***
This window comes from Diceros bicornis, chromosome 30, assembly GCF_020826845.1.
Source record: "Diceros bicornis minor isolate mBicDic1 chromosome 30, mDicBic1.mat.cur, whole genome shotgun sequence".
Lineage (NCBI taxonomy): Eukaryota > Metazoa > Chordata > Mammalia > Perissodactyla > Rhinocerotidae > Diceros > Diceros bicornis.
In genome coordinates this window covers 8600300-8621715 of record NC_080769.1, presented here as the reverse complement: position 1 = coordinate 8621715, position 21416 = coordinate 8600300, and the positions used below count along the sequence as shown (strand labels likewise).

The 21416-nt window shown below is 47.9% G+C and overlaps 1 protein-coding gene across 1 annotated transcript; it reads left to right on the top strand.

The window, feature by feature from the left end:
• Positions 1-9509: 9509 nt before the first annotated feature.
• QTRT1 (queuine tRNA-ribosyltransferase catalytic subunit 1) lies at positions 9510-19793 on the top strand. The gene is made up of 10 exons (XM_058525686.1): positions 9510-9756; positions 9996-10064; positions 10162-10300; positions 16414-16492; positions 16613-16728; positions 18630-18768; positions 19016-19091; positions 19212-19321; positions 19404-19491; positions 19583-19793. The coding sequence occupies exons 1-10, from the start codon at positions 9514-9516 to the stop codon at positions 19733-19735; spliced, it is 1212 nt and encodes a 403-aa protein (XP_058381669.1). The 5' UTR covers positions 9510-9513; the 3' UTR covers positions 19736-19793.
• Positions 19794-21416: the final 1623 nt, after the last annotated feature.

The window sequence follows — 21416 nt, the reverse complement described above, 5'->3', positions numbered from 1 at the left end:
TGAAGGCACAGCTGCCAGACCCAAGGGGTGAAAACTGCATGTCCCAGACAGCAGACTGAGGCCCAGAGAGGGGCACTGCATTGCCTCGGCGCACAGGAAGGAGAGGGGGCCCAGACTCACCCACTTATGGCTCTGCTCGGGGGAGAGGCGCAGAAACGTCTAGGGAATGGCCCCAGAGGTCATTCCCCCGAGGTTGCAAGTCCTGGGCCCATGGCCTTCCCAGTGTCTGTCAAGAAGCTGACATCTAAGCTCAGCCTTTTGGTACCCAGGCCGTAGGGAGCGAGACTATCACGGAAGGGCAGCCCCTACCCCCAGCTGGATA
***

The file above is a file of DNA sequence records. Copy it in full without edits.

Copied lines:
This window comes from Diceros bicornis, chromosome 30, assembly GCF_020826845.1.
Source record: "Diceros bicornis minor isolate mBicDic1 chromosome 30, mDicBic1.mat.cur, whole genome shotgun sequence".
Lineage (NCBI taxonomy): Eukaryota > Metazoa > Chordata > Mammalia > Perissodactyla > Rhinocerotidae > Diceros > Diceros bicornis.
In genome coordinates this window covers 8600300-8621715 of record NC_080769.1, presented here as the reverse complement: position 1 = coordinate 8621715, position 21416 = coordinate 8600300, and the positions used below count along the sequence as shown (strand labels likewise).

The 21416-nt window shown below is 47.9% G+C and overlaps 1 protein-coding gene across 1 annotated transcript; it reads left to right on the top strand.

The window, feature by feature from the left end:
• Positions 1-9509: 9509 nt before the first annotated feature.
• QTRT1 (queuine tRNA-ribosyltransferase catalytic subunit 1) lies at positions 9510-19793 on the top strand. The gene is made up of 10 exons (XM_058525686.1): positions 9510-9756; positions 9996-10064; positions 10162-10300; positions 16414-16492; positions 16613-16728; positions 18630-18768; positions 19016-19091; positions 19212-19321; positions 19404-19491; positions 19583-19793. The coding sequence occupies exons 1-10, from the start codon at positions 9514-9516 to the stop codon at positions 19733-19735; spliced, it is 1212 nt and encodes a 403-aa protein (XP_058381669.1). The 5' UTR covers positions 9510-9513; the 3' UTR covers positions 19736-19793.
• Positions 19794-21416: the final 1623 nt, after the last annotated feature.

The window sequence follows — 21416 nt, the reverse complement described above, 5'->3', positions numbered from 1 at the left end:
TGAAGGCACAGCTGCCAGACCCAAGGGGTGAAAACTGCATGTCCCAGACAGCAGACTGAGGCCCAGAGAGGGGCACTGCATTGCCTCGGCGCACAGGAAGGAGAGGGGGCCCAGACTCACCCACTTATGGCTCTGCTCGGGGGAGAGGCGCAGAAACGTCTAGGGAATGGCCCCAGAGGTCATTCCCCCGAGGTTGCAAGTCCTGGGCCCATGGCCTTCCCAGTGTCTGTCAAGAAGCTGACATCTAAGCTCAGCCTTTTGGTACCCAGGCCGTAGGGAGCGAGACTATCACGGAAGGGCAGCCCCTACCCCCAGCTGGATA